A great feature at the time of the visit of the Pressmen was the seam of coal under the grounds of the former residence of Mr. Charles Coxen. The coal was reached by a tunnel from the riverside. It was of fair quality but there was not much of it. Later on I took my old friend W. H. Peacock, the discoverer of the Great Barnsley seam in England to inspect it with the idea of exploiting it, but he held that the country was took disturbed, and I and my friends followed his advice and wisely so.
The old Coxen home was later on
bought by Lady McIlwraith, but it is doubtful if there was any profit in it.
Queensport was the first regular establishment on the Brisbane River for dealing
with meat for export, but of course, we had a good deal earlier works at
Redbank, but more for boiling down.
Perhaps I should qualify what I
wrote of a shipment of cattle by a Mr. Relph, saying that this was the first
attempt to send beef “on the hoof” to England. Since writing I remembered that
in 1881, and after I had come down to Brisbane, William Hann, the well-known
explorer and owner of Maryvale station, near Townsville shipped two prime
bullocks by one of the new British-India line for England. How they arrived or
whether they arrived at all, I cannot now say. Perhaps some old bird with a
better memory or with more interest in the shipment can tell us. I do know that
Relph’s shipment was disastrous.
A correspondent asked if I remember the opening of the railway to Sandgate. Why not? As a fact, reference was made to it in earlier memories and to George Bashford, the builder, and to other things. A great point was an address to the Colonial Secretary, then Mr. Arthur Hunter Palmer, from sub-contractors and men on the job. That address would well stand printing again. It is a lesson to employers and to men. The subscribers spoke of “our highly respected employer, Mr. George Bashford,” and they meant it. They followed the Bashford contracts, and most of them saved their money, made homes chiefly on farms, and their children and children’s children stand up today as good Australians, and, I hope, call the sturdy navy forebears blessed. The sub-contractors and men had been with Mr. Bashford on the Ipswich-Brisbane and Dalby-Roma extensions. And, I remember, that when Mr. Palmer (later Sir Arthur) shoveled earth into the barrow and went to wheel it away it was found that some practical joker had locked the wheel with wire. Mr. Palmer gave the contractor what Sergeant “Tommy” King would have put as a “blankety look,” and not “a piercing gaze.” And the Mayor of Sandgate, who proposed the toast of Parliament, said that altogether the country could not find better men, though some of them were “of doubtful character.” (Laughter) Then George Bashford later on explained that he landed in Brisbane 14, or was it 15, years earlier, “without a fraction,” and had his first job with a butcher to groom a horse and clean the stable, and he said, “I wasn’t going to be chamber-maid to a horse, and cleared out on the tramp to Ipswich.”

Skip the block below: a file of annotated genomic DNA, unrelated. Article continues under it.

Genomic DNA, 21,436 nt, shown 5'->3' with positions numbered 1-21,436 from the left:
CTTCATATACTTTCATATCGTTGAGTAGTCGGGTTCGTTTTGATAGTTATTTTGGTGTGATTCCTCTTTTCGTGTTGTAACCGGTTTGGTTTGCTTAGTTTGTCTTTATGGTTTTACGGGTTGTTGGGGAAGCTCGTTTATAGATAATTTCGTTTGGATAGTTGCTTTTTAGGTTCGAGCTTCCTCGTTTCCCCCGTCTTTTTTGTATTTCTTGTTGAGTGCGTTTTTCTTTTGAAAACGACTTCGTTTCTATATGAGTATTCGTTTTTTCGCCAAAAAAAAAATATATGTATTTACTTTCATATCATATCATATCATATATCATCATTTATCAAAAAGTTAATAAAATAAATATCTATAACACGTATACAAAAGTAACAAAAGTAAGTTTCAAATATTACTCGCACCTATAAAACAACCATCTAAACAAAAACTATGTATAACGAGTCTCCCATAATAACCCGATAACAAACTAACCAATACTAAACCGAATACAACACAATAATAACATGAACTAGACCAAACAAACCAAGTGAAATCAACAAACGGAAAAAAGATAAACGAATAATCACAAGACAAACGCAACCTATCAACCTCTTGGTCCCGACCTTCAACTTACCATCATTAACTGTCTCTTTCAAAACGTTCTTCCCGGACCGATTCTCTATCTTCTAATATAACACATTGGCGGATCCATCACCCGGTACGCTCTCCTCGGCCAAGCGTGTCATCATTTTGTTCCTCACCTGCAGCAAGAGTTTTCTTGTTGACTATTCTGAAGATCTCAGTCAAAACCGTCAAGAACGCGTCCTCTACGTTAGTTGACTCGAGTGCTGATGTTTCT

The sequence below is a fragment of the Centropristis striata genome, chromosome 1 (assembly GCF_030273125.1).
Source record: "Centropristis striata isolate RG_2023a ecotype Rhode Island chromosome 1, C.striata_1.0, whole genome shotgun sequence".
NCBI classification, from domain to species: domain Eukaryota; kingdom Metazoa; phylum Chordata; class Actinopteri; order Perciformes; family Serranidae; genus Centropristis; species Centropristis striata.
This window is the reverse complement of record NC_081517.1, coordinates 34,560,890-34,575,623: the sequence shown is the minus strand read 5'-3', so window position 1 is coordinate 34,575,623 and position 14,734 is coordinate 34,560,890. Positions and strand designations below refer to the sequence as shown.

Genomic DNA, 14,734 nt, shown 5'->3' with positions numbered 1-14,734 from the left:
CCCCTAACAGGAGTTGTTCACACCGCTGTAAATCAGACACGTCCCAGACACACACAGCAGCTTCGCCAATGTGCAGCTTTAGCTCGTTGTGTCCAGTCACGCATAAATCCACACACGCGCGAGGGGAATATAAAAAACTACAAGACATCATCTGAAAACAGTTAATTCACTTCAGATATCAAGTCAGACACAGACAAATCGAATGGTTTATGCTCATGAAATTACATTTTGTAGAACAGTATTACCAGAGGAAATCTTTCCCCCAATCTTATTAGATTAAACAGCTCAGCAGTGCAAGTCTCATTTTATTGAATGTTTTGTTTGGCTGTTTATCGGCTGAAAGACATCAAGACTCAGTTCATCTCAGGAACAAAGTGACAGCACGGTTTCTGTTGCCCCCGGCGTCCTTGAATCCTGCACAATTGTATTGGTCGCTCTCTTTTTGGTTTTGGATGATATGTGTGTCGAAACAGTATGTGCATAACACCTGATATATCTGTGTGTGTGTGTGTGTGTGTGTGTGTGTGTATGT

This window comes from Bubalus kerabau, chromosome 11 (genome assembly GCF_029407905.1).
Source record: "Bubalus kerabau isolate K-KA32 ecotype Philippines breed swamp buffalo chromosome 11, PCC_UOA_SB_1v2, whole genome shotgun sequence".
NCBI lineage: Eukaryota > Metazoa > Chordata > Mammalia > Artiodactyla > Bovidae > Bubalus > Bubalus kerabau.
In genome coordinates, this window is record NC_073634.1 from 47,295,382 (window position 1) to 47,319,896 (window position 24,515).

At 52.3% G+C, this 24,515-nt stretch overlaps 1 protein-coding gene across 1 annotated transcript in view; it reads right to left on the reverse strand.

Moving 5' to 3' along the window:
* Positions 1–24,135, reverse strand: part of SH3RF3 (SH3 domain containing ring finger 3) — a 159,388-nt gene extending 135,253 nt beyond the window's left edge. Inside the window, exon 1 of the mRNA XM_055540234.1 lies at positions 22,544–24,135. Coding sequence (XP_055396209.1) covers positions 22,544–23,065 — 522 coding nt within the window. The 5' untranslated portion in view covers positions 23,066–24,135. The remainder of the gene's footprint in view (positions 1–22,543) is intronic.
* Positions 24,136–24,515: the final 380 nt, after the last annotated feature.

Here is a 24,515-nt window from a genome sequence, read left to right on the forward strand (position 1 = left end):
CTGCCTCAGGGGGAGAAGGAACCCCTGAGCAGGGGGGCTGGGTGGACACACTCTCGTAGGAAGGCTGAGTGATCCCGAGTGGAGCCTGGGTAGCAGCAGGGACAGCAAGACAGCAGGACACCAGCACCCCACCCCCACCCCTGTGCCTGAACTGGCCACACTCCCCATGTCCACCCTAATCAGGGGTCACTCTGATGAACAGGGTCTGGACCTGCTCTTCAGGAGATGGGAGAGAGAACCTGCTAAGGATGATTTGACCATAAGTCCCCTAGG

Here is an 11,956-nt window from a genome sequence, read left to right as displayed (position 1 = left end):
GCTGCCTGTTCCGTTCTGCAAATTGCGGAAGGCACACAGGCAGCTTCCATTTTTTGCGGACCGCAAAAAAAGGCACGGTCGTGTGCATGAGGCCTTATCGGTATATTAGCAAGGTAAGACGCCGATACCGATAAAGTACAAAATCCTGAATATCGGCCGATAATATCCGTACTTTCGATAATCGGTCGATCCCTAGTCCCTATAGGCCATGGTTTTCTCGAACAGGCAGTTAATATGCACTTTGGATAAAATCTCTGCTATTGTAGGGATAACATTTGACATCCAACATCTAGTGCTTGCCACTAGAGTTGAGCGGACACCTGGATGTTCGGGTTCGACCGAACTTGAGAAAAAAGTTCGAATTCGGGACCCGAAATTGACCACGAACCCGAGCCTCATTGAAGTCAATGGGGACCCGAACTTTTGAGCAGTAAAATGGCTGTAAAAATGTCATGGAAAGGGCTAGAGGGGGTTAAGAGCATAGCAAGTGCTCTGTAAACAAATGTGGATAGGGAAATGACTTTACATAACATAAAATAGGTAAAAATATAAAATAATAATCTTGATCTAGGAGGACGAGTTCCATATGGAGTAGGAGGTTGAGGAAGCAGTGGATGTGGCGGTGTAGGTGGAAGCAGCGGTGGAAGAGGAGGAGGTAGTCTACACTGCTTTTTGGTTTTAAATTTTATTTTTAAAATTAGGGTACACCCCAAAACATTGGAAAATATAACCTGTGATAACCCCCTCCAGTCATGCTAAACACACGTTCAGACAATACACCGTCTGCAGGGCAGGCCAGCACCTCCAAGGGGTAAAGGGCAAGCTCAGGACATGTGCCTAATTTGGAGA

In passing it may be said, on
the authority of the late Colonel H. C. Stanley, Chief Engineer of Railways,
that the Sandgate line cost £4300 a mile. We couldn’t build a main road for that
E. R. Drury, at the luncheon,
proposed “The Ladies,” and said, “At the seaside we see more of the ladies”- and
a roar drowned out the rest of it. But, of course, he did not mean it that way,
for in 1881, when ladies went a bathing, they wore long and rather clingsome
gowns, except in France; and as for mixed bathing – who would mention so
horrible a theme?